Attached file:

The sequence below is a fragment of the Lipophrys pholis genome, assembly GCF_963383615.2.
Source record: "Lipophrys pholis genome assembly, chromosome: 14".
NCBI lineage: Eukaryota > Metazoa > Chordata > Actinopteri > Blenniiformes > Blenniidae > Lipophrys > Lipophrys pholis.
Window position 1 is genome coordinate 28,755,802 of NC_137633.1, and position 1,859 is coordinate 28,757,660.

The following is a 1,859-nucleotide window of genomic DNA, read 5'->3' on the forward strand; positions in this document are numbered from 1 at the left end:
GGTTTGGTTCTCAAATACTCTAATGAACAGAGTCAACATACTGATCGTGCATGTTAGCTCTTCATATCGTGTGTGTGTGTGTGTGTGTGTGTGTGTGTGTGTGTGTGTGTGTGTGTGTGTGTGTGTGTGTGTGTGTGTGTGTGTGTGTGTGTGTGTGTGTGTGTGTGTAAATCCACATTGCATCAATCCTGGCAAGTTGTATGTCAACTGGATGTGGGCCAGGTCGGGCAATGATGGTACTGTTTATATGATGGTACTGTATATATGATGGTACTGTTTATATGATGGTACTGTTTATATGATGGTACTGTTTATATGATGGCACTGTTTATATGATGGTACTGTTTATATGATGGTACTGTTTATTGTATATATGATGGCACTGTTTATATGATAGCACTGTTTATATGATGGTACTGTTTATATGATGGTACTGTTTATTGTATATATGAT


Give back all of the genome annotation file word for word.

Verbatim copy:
The sequence below is a fragment of the Lipophrys pholis genome, assembly GCF_963383615.2.
Source record: "Lipophrys pholis genome assembly, chromosome: 14".
NCBI lineage: Eukaryota > Metazoa > Chordata > Actinopteri > Blenniiformes > Blenniidae > Lipophrys > Lipophrys pholis.
Window position 1 is genome coordinate 28,755,802 of NC_137633.1, and position 1,859 is coordinate 28,757,660.

The following is a 1,859-nucleotide window of genomic DNA, read 5'->3' on the forward strand; positions in this document are numbered from 1 at the left end:
GGTTTGGTTCTCAAATACTCTAATGAACAGAGTCAACATACTGATCGTGCATGTTAGCTCTTCATATCGTGTGTGTGTGTGTGTGTGTGTGTGTGTGTGTGTGTGTGTGTGTGTGTGTGTGTGTGTGTGTGTGTGTGTGTGTGTGTGTGTGTGTGTGTGTGTGTGTGTAAATCCACATTGCATCAATCCTGGCAAGTTGTATGTCAACTGGATGTGGGCCAGGTCGGGCAATGATGGTACTGTTTATATGATGGTACTGTATATATGATGGTACTGTTTATATGATGGTACTGTTTATATGATGGTACTGTTTATATGATGGCACTGTTTATATGATGGTACTGTTTATATGATGGTACTGTTTATTGTATATATGATGGCACTGTTTATATGATAGCACTGTTTATATGATGGTACTGTTTATATGATGGTACTGTTTATTGTATATATGAT